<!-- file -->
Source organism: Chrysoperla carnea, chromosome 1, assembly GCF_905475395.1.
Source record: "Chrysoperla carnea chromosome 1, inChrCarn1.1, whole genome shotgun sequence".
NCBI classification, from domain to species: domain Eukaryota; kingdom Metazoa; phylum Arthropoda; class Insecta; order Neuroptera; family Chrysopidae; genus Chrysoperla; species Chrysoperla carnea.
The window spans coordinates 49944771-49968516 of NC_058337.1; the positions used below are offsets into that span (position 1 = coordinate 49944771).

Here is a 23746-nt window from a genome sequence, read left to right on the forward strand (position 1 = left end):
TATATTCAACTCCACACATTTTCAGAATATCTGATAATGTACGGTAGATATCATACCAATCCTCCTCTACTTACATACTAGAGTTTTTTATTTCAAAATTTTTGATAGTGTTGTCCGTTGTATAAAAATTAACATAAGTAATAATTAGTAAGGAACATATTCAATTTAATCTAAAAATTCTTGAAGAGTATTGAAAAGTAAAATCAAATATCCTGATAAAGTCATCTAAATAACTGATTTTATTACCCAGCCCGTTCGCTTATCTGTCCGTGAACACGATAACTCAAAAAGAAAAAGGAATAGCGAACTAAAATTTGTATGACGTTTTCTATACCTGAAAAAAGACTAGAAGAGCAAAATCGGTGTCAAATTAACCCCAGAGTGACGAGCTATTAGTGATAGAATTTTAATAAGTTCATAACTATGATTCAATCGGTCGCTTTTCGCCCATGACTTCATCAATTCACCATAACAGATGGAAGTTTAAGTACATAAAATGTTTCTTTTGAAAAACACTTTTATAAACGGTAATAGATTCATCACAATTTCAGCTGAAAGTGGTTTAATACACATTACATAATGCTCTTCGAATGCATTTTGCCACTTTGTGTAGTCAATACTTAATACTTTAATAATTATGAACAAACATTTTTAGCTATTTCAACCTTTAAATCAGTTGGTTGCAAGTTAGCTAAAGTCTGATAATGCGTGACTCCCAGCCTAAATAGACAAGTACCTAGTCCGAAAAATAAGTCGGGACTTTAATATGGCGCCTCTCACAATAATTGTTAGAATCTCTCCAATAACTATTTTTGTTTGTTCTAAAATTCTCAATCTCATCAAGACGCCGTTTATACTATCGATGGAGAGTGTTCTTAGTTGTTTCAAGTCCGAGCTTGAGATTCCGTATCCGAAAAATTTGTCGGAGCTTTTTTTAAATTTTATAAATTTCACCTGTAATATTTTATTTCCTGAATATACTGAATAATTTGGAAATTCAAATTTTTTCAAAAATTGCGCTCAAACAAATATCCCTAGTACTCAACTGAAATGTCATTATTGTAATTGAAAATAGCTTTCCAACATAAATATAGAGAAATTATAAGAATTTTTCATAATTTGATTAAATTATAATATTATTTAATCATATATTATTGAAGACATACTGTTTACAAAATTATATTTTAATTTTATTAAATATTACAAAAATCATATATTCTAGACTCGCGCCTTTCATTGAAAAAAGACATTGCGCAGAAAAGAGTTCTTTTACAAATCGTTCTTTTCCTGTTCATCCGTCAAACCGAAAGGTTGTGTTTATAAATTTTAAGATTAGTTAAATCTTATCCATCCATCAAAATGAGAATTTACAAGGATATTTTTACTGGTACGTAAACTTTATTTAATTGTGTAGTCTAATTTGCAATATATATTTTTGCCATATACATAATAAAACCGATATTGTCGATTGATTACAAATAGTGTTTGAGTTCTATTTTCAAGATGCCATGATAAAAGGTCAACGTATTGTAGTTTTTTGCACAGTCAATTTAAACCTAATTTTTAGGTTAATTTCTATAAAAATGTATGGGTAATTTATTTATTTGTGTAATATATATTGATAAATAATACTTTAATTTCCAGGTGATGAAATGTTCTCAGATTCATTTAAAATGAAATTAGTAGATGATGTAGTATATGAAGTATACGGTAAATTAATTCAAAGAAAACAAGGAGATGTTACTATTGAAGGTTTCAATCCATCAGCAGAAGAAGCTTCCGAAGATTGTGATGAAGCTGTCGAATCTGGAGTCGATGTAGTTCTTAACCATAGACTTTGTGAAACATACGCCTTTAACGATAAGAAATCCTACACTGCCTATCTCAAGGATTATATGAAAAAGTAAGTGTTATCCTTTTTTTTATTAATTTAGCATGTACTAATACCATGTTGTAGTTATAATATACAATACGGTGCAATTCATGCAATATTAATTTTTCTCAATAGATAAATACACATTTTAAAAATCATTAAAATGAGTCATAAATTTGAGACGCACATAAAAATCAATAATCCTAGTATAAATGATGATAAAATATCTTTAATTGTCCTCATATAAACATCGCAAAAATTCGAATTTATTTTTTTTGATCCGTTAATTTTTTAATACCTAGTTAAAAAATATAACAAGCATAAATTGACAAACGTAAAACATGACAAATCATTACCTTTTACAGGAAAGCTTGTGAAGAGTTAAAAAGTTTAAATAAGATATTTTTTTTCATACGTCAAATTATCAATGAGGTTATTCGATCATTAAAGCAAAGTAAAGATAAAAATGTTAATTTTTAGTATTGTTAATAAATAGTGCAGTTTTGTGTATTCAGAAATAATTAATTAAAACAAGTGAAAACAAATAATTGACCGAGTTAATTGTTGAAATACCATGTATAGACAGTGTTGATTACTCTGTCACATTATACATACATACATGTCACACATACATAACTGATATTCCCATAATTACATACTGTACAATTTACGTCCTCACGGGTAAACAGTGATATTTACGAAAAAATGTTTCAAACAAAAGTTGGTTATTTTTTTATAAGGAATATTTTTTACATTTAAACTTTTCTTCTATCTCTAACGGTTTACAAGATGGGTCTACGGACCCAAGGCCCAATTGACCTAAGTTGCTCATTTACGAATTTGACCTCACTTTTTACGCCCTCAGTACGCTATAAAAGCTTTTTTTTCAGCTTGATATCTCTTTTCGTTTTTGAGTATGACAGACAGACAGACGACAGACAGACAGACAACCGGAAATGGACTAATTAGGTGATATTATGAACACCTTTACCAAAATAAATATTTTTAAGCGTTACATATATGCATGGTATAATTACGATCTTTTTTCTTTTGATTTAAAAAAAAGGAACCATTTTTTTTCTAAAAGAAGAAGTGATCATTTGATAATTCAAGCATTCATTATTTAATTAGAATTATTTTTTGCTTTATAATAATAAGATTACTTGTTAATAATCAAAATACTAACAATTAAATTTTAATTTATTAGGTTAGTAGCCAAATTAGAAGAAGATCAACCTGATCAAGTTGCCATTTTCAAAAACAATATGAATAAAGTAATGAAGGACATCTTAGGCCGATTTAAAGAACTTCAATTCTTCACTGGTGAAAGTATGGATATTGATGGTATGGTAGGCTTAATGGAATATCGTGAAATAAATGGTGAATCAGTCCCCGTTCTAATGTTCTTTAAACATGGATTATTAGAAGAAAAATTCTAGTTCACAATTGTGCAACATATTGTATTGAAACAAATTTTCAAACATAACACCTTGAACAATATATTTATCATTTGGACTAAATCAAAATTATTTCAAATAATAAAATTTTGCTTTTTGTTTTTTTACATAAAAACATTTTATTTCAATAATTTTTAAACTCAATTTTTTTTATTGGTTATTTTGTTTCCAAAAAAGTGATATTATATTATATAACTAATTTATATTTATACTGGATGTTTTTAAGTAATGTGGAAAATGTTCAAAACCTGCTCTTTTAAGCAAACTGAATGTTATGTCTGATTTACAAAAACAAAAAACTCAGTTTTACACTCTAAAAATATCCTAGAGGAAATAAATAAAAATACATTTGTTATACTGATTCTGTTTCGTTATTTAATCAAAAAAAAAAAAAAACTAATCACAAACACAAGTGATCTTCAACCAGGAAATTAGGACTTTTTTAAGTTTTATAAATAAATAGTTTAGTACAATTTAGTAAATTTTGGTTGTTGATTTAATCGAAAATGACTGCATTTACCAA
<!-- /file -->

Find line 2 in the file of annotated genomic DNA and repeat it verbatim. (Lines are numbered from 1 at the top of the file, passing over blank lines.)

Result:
Source record: "Chrysoperla carnea chromosome 1, inChrCarn1.1, whole genome shotgun sequence".